It's only natural that many investors, especially those who are new to the game, prefer to buy shares in 'sexy' stocks with a good story, even if those businesses lose money. But as Warren Buffett has mused, 'If you've been playing poker for half an hour and you still don't know who the patsy is, you're the patsy.' When they buy such story stocks, investors are all too often the patsy.
So if you're like me, you might be more interested in profitable, growing companies, like Manx Financial Group (LON:MFX). Even if the shares are fully valued today, most capitalists would recognize its profits as the demonstration of steady value generation. Conversely, a loss-making company is yet to prove itself with profit, and eventually the sweet milk of external capital may run sour.
Manx Financial Group's Earnings Per Share Are Growing.
If a company can keep growing earnings per share (EPS) long enough, its share price will eventually follow. It's no surprise, then, that I like to invest in companies with EPS growth. We can see that in the last three years Manx Financial Group grew its EPS by 17% per year. That growth rate is fairly good, assuming the company can keep it up.
One way to double-check a company's growth is to look at how its revenue, and earnings before interest and tax (EBIT) margins are changing. I note that Manx Financial Group's revenue from operations was lower than its revenue in the last twelve months, so that could distort my analysis of its margins. Manx Financial Group maintained stable EBIT margins over the last year, all while growing revenue 9.8% to UK£20m. That's a real positive.
The chart below shows how the company's bottom and top lines have progressed over time. For finer detail, click on the image.
Since Manx Financial Group is no giant, with a market capitalization of UK£9.5m, so you should definitely check its cash and debt before getting too excited about its prospects.
Are Manx Financial Group Insiders Aligned With All Shareholders?
Many consider high insider ownership to be a strong sign of alignment between the leaders of a company and the ordinary shareholders. So as you can imagine, the fact that Manx Financial Group insiders own a significant number of shares certainly appeals to me. In fact, they own 36% of the shares, making insiders a very influential shareholder group. I'm always comforted by solid insider ownership like this, as it implies that those running the business are genuinely motivated to create shareholder value. Valued at only UK£9.5m Manx Financial Group is really small for a listed company. That means insiders only have UK£3.5m worth of shares, despite the large proportional holding. That's not a huge stake in absolute terms, but it should help keep insiders aligned with other shareholders.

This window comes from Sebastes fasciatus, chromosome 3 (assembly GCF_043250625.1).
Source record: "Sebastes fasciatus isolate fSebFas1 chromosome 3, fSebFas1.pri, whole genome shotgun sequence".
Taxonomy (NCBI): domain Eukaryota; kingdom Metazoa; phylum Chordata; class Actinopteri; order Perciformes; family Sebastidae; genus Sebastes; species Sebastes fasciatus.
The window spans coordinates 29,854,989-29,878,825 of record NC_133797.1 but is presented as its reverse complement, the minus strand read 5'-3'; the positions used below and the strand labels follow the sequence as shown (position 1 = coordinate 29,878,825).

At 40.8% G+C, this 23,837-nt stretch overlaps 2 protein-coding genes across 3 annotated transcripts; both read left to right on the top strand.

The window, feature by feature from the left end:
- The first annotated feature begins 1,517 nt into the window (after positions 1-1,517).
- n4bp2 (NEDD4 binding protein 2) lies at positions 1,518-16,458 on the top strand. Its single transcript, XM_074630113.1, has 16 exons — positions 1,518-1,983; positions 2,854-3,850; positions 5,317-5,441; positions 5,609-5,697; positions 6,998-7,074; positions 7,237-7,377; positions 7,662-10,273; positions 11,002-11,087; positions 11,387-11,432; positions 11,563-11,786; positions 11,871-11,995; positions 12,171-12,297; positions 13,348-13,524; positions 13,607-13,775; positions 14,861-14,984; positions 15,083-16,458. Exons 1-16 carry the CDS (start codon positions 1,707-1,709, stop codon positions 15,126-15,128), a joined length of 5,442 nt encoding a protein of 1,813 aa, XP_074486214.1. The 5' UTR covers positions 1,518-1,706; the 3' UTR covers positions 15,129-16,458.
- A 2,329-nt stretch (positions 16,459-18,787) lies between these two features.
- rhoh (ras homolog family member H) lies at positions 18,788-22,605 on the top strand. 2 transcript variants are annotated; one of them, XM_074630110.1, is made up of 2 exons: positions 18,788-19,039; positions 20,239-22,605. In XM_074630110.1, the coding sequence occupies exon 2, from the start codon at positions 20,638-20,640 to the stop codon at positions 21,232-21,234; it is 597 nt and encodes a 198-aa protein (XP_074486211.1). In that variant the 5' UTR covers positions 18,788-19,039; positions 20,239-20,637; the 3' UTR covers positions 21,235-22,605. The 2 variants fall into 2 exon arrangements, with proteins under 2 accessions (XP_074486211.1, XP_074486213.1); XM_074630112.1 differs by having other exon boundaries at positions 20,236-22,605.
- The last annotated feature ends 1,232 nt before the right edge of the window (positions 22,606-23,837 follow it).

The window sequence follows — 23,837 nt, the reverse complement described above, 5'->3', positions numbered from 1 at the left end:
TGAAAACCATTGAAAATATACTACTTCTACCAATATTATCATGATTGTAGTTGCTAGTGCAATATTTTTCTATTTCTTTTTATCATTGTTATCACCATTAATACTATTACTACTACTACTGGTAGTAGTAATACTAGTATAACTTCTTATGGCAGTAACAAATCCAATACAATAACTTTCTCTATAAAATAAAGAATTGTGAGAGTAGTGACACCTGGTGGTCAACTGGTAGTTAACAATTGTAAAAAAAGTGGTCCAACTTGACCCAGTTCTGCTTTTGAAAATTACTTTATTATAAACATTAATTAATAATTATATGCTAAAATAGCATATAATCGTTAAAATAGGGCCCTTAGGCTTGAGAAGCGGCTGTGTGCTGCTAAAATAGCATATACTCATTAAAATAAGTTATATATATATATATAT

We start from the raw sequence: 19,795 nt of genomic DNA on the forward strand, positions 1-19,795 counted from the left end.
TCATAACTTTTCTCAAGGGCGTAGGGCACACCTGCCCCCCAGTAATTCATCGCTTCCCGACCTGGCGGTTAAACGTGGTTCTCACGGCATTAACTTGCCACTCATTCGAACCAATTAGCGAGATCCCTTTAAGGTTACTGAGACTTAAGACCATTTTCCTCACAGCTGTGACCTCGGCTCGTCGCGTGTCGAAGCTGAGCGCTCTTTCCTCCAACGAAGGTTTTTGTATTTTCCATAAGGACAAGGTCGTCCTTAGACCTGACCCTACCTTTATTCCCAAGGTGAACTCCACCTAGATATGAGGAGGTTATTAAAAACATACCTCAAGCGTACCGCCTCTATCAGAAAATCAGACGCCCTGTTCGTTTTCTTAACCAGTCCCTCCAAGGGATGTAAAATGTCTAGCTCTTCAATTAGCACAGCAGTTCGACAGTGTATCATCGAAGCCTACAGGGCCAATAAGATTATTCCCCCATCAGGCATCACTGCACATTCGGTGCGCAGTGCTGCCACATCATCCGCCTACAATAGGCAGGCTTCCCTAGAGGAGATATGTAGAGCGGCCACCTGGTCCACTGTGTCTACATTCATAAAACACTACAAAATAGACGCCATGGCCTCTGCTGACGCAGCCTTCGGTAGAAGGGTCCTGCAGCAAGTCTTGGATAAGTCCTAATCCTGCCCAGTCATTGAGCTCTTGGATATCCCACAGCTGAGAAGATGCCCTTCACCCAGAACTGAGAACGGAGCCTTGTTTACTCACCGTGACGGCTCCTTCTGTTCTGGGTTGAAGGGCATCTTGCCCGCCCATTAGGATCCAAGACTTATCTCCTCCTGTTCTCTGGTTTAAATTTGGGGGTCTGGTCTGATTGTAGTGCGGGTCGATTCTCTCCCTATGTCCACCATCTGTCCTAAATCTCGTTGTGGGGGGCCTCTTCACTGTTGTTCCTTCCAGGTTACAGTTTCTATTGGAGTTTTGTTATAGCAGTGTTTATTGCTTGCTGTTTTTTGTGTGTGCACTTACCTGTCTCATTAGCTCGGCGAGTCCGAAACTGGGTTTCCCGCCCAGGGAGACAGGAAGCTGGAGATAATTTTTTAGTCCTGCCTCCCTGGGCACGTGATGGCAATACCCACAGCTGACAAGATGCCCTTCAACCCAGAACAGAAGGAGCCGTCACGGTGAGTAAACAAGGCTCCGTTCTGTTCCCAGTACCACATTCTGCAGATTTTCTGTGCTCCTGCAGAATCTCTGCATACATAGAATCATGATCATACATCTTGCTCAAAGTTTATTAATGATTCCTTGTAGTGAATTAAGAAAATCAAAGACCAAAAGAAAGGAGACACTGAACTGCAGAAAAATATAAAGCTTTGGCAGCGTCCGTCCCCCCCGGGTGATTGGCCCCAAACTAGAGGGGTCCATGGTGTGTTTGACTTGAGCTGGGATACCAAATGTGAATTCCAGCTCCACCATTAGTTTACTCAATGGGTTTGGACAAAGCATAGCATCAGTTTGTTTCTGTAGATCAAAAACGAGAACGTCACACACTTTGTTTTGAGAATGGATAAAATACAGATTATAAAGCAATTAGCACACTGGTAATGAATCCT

It means a lot to see insiders invested in the business, but I find myself wondering if remuneration policies are shareholder friendly. Well, based on the CEO pay, I'd say they are indeed. I discovered that the median total compensation for the CEOs of companies like Manx Financial Group with market caps under UK£153m is about UK£274k.
The Manx Financial Group CEO received total compensation of only UK£25k in the year to . This could be considered a token amount, and indicates that the company does not need to use payment to motivate the CEO - that is often a good sign. CEO remuneration levels are not the most important metric for investors, but when the pay is modest, that does support enhanced alignment between the CEO and the ordinary shareholders. It can also be a sign of good governance, more generally.
Is Manx Financial Group Worth Keeping An Eye On?
One positive for Manx Financial Group is that it is growing EPS. That's nice to see. The fact that EPS is growing is a genuine positive for Manx Financial Group, but the pretty picture gets better than that. Boasting both modest CEO pay and considerable insider ownership, I'd argue this one is worthy of the watchlist, at least. We don't want to rain on the parade too much, but we did also find 3 warning signs for Manx Financial Group that you need to be mindful of.
Although Manx Financial Group certainly looks good to me, I would like it more if insiders were buying up shares. If you like to see insider buying, too, then this free list of growing companies that insiders are buying, could be exactly what you're looking for.
Please note the insider transactions discussed in this article refer to reportable transactions in the relevant jurisdiction.
If you’re looking to trade Manx Financial Group, open an account with the lowest-cost* platform trusted by professionals, Interactive Brokers. Their clients from over 200 countries and territories trade stocks, options, futures, forex, bonds and funds worldwide from a single integrated account. Promoted
This article by Simply Wall St is general in nature. It does not constitute a recommendation to buy or sell any stock, and does not take account of your objectives, or your financial situation. We aim to bring you long-term focused analysis driven by fundamental data. Note that our analysis may not factor in the latest price-sensitive company announcements or qualitative material. Simply Wall St has no position in any stocks mentioned.
*Interactive Brokers Rated Lowest Cost Broker by StockBrokers.com Annual Online Review 2020
Have feedback on this article? Concerned about the content? Get in touch with us directly. Alternatively, email email@example.com.